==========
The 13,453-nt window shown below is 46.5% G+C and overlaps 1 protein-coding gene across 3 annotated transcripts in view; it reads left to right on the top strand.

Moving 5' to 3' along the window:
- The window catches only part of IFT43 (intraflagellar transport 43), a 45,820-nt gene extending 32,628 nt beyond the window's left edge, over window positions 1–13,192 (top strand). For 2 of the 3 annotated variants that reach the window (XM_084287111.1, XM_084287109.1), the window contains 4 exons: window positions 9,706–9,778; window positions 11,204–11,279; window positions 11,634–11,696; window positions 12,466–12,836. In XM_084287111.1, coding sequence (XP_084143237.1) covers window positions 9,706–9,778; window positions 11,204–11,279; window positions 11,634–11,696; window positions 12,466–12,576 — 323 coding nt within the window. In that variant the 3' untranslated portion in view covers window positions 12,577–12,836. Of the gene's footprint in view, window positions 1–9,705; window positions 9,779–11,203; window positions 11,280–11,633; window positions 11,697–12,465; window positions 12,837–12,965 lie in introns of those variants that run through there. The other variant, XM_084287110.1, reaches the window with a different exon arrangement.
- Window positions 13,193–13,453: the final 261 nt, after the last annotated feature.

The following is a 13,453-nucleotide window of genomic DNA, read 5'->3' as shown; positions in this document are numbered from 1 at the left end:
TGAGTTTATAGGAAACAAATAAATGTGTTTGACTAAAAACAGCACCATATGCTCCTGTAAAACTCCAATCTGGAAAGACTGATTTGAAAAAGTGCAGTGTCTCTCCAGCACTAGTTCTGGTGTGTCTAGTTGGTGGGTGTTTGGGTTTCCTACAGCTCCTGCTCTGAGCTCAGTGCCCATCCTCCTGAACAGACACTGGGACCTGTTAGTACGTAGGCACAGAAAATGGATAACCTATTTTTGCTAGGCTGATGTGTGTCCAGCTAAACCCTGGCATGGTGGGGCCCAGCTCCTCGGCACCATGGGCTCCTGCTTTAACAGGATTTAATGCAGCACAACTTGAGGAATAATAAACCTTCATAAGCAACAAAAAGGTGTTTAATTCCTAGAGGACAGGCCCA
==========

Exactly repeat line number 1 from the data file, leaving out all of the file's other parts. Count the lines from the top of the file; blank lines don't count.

The 13,453-nt window shown below is 46.5% G+C and overlaps 1 protein-coding gene across 3 annotated transcripts in view; it reads left to right on the top strand.